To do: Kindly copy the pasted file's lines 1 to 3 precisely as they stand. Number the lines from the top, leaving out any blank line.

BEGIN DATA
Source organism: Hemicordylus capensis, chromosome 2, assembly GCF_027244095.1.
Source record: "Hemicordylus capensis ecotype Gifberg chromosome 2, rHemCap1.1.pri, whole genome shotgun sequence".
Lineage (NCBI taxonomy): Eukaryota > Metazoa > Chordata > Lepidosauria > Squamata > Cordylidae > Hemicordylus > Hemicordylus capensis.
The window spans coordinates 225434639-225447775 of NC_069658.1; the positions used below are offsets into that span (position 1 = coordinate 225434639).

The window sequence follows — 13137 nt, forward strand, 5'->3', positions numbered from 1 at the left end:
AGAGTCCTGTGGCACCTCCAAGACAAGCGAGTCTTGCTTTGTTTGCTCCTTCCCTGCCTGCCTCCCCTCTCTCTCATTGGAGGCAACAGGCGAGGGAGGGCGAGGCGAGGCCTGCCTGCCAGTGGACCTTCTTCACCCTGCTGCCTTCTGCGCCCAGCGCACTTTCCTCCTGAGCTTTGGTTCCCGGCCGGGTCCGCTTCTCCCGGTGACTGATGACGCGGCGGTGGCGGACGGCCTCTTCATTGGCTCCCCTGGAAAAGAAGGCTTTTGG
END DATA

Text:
Source organism: Hemicordylus capensis, chromosome 2, assembly GCF_027244095.1.
Source record: "Hemicordylus capensis ecotype Gifberg chromosome 2, rHemCap1.1.pri, whole genome shotgun sequence".
Lineage (NCBI taxonomy): Eukaryota > Metazoa > Chordata > Lepidosauria > Squamata > Cordylidae > Hemicordylus > Hemicordylus capensis.